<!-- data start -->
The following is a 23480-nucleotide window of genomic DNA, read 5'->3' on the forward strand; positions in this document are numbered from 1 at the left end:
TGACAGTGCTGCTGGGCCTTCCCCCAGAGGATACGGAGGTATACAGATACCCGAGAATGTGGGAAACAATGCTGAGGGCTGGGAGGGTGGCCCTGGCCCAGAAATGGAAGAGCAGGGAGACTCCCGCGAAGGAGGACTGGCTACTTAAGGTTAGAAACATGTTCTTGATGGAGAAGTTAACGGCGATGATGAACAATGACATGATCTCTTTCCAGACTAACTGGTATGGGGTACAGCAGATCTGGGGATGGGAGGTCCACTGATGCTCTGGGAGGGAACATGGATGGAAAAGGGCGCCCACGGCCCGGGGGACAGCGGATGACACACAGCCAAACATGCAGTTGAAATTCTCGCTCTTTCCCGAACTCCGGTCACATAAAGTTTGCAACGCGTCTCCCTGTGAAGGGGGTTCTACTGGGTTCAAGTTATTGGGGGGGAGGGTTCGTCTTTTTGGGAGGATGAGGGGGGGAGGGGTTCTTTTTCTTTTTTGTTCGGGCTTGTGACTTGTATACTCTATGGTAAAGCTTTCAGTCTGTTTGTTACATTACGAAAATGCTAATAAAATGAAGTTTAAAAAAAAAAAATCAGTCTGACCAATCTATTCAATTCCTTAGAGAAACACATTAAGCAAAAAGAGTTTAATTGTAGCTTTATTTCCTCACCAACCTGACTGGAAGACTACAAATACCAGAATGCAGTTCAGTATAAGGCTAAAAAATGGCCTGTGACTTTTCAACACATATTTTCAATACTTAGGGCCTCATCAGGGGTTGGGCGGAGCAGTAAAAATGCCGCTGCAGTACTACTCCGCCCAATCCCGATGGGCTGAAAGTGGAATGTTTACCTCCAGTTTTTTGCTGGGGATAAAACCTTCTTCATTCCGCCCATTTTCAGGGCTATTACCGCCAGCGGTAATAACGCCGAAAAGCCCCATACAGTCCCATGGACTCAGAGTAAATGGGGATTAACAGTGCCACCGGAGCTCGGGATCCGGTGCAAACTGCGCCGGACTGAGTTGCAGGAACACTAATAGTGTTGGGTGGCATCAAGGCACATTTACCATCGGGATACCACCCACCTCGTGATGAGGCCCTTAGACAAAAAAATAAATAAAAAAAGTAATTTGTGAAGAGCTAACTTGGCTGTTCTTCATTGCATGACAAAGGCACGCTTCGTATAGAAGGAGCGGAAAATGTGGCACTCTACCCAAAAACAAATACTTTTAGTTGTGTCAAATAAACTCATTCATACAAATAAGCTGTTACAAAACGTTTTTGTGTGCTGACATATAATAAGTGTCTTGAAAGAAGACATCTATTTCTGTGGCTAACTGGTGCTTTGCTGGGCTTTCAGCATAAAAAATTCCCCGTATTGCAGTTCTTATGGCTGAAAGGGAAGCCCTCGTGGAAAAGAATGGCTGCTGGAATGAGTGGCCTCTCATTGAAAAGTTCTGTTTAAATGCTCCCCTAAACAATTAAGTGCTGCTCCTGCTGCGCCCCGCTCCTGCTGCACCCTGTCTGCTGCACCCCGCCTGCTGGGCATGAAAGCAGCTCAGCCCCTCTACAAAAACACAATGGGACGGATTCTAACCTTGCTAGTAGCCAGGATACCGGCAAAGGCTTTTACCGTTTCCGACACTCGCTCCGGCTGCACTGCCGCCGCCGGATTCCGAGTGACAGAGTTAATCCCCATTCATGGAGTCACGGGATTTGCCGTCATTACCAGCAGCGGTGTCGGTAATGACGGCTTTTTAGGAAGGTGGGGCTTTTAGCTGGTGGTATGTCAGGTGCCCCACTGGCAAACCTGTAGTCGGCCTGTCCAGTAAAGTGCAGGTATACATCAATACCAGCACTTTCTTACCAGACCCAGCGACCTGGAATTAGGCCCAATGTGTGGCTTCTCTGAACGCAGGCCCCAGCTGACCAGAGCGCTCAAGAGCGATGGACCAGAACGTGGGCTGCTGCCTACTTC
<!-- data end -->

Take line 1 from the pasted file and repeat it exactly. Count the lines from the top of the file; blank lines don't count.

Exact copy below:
The following is a 23480-nucleotide window of genomic DNA, read 5'->3' on the forward strand; positions in this document are numbered from 1 at the left end: